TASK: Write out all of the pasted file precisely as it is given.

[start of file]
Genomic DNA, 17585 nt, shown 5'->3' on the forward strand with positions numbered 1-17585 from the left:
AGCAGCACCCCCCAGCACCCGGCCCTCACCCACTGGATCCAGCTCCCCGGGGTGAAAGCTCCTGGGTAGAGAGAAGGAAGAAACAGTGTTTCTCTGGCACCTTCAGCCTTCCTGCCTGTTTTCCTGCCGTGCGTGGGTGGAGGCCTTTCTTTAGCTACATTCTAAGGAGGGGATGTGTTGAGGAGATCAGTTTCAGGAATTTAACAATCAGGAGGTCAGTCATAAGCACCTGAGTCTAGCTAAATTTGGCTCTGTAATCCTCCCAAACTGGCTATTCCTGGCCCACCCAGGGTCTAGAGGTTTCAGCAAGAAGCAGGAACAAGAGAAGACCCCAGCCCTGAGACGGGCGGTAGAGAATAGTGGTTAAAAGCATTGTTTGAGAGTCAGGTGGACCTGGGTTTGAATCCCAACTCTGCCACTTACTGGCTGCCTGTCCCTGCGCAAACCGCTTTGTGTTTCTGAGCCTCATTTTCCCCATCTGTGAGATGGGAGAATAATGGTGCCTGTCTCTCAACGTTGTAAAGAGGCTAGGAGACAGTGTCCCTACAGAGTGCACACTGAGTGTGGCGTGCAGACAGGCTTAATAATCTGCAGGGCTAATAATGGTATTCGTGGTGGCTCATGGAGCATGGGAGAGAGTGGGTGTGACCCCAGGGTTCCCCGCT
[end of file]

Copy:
Genomic DNA, 17585 nt, shown 5'->3' on the forward strand with positions numbered 1-17585 from the left:
AGCAGCACCCCCCAGCACCCGGCCCTCACCCACTGGATCCAGCTCCCCGGGGTGAAAGCTCCTGGGTAGAGAGAAGGAAGAAACAGTGTTTCTCTGGCACCTTCAGCCTTCCTGCCTGTTTTCCTGCCGTGCGTGGGTGGAGGCCTTTCTTTAGCTACATTCTAAGGAGGGGATGTGTTGAGGAGATCAGTTTCAGGAATTTAACAATCAGGAGGTCAGTCATAAGCACCTGAGTCTAGCTAAATTTGGCTCTGTAATCCTCCCAAACTGGCTATTCCTGGCCCACCCAGGGTCTAGAGGTTTCAGCAAGAAGCAGGAACAAGAGAAGACCCCAGCCCTGAGACGGGCGGTAGAGAATAGTGGTTAAAAGCATTGTTTGAGAGTCAGGTGGACCTGGGTTTGAATCCCAACTCTGCCACTTACTGGCTGCCTGTCCCTGCGCAAACCGCTTTGTGTTTCTGAGCCTCATTTTCCCCATCTGTGAGATGGGAGAATAATGGTGCCTGTCTCTCAACGTTGTAAAGAGGCTAGGAGACAGTGTCCCTACAGAGTGCACACTGAGTGTGGCGTGCAGACAGGCTTAATAATCTGCAGGGCTAATAATGGTATTCGTGGTGGCTCATGGAGCATGGGAGAGAGTGGGTGTGACCCCAGGGTTCCCCGCT